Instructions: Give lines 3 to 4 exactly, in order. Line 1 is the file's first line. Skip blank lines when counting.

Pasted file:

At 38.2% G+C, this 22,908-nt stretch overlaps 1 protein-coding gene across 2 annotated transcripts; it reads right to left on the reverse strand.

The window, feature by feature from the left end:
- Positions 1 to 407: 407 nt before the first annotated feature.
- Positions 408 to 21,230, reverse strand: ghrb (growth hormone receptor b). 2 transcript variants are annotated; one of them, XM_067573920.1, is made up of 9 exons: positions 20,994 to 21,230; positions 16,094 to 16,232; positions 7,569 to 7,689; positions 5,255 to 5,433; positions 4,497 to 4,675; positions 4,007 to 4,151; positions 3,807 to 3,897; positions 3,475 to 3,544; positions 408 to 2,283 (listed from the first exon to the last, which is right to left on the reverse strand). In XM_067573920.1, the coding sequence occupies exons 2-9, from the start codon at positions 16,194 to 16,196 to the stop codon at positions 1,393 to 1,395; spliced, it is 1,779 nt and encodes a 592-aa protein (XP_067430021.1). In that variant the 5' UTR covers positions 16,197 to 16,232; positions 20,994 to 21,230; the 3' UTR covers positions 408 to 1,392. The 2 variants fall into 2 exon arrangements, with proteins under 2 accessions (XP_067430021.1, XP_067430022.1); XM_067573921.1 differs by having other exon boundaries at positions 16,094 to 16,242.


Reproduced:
- Positions 1 to 407: 407 nt before the first annotated feature.
- Positions 408 to 21,230, reverse strand: ghrb (growth hormone receptor b). 2 transcript variants are annotated; one of them, XM_067573920.1, is made up of 9 exons: positions 20,994 to 21,230; positions 16,094 to 16,232; positions 7,569 to 7,689; positions 5,255 to 5,433; positions 4,497 to 4,675; positions 4,007 to 4,151; positions 3,807 to 3,897; positions 3,475 to 3,544; positions 408 to 2,283 (listed from the first exon to the last, which is right to left on the reverse strand). In XM_067573920.1, the coding sequence occupies exons 2-9, from the start codon at positions 16,194 to 16,196 to the stop codon at positions 1,393 to 1,395; spliced, it is 1,779 nt and encodes a 592-aa protein (XP_067430021.1). In that variant the 5' UTR covers positions 16,197 to 16,232; positions 20,994 to 21,230; the 3' UTR covers positions 408 to 1,392. The 2 variants fall into 2 exon arrangements, with proteins under 2 accessions (XP_067430021.1, XP_067430022.1); XM_067573921.1 differs by having other exon boundaries at positions 16,094 to 16,242.